When I attended Chick-fil-A Leadercast on May 4, I noticed many of the elements the event planner, Michael Williams talked about when I interviewed him for the last issue of Rejuvenate. But once I stopped analyzing the logistics of the event, I was able to focus on content and realized how applicable the leadership principles discussed on stage by the speakers are to all of us, no matter what stage of our career we are in.
The company hasn’t abandoned its iconic trench coat, but it has embraced a new, multimedia world. “I grew up in a physical world and I spoke English,” she told the audience. “My kids are growing up in a digital world and they speak social.”
Ahrendts flipped the company’s decision-making by developing two governing councils—one made up of the youngest employees in the company and the other of the executives. The catch? The younger council comes up with all the ideas and the executives execute it.
The result is Burberry World, a website that streams runway shows and store openings (like this one in Taipei, Taiwan, that shows how you can truly make a live event a multimedia experience), has a complete social network, launches up-and-coming British bands, lets you customize your own trench and more.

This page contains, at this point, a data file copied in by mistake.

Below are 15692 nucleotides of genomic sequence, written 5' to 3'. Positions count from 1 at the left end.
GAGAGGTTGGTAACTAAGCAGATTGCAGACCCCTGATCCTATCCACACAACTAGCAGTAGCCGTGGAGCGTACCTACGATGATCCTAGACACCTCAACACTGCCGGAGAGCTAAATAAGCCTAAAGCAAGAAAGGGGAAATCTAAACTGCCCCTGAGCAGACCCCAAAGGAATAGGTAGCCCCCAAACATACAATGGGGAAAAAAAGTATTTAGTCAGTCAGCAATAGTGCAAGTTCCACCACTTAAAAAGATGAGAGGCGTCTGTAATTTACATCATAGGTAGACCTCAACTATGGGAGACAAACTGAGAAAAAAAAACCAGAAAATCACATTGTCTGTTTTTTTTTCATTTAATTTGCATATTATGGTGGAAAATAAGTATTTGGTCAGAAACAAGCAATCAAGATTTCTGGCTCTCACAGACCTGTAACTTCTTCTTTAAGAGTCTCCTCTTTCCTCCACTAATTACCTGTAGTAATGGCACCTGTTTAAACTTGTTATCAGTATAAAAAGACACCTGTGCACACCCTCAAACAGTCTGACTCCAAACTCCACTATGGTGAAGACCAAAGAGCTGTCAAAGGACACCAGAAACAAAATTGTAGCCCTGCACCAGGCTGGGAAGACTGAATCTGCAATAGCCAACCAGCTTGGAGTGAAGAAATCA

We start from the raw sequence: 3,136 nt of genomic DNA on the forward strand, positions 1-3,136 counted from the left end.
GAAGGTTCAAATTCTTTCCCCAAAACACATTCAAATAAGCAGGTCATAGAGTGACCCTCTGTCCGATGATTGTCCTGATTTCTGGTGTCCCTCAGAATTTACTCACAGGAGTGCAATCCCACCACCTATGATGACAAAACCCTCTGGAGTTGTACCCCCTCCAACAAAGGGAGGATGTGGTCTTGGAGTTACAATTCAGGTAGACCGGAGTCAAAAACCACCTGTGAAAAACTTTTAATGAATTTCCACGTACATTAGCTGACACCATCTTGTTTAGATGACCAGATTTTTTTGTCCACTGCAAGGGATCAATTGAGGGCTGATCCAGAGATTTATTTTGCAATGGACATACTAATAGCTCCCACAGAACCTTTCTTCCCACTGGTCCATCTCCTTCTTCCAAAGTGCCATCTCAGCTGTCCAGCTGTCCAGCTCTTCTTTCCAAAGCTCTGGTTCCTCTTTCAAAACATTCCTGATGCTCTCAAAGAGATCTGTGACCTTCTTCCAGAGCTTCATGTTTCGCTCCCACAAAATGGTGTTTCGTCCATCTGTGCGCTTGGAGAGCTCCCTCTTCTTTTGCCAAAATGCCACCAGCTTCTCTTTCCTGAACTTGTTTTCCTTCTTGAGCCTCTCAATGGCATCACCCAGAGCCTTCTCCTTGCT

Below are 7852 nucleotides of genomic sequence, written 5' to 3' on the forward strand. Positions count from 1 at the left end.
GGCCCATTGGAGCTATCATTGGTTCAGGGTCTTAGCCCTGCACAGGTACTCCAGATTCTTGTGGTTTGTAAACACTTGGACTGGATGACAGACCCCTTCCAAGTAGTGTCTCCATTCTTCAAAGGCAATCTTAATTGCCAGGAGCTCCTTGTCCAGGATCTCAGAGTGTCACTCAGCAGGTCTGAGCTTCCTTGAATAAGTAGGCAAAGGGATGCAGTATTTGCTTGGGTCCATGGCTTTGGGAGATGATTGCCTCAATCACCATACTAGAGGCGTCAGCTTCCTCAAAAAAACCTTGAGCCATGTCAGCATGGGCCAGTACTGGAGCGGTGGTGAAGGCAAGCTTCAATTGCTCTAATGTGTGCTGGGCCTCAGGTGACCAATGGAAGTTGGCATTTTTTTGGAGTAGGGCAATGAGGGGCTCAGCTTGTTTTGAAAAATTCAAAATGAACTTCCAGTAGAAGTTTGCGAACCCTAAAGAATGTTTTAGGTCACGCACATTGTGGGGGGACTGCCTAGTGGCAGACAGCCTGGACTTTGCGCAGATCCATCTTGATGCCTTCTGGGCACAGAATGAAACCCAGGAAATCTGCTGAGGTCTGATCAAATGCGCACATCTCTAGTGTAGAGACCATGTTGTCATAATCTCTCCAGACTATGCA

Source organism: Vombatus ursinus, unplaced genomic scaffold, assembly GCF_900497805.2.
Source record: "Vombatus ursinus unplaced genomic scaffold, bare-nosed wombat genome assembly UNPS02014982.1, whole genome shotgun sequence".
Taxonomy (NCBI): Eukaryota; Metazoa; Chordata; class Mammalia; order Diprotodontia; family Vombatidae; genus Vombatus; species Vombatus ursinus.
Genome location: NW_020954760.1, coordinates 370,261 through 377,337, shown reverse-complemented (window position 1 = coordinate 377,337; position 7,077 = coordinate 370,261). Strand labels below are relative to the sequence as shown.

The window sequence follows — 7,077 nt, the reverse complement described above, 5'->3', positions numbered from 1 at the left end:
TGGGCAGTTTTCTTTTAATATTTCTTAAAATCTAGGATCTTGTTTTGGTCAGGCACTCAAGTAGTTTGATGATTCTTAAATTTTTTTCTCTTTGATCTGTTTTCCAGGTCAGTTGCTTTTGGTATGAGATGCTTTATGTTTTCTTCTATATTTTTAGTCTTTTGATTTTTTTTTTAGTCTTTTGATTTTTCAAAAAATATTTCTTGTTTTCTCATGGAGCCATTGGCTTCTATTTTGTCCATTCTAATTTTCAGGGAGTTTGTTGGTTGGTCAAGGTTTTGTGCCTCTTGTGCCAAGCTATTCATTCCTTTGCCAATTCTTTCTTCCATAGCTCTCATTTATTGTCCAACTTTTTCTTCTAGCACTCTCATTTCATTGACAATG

More than becoming a more forward-thinking company, the role reversals at Burberry created a culture of trust. “We’ve built a company where 9,000 people trust each other and use their instincts,” Ahrendts said. “The culture is so connected, it’s what makes a great company and enables us to innovate.”
As social media editor, I love Ahrendts’ approach because of its grassroots philosophy, but more because of the result: a community of sharing, trust and creativity. For me, outside ideas and inspiration come from our community. But rethinking your decision-making doesn’t automatically mean use more social media. Maybe a fresh perspective for you means thinking about a room set-up from an attendee’s perspective or asking a colleague in a different department for education ideas.
What are you doing to make sure you, your decisions and your events don’t become stale?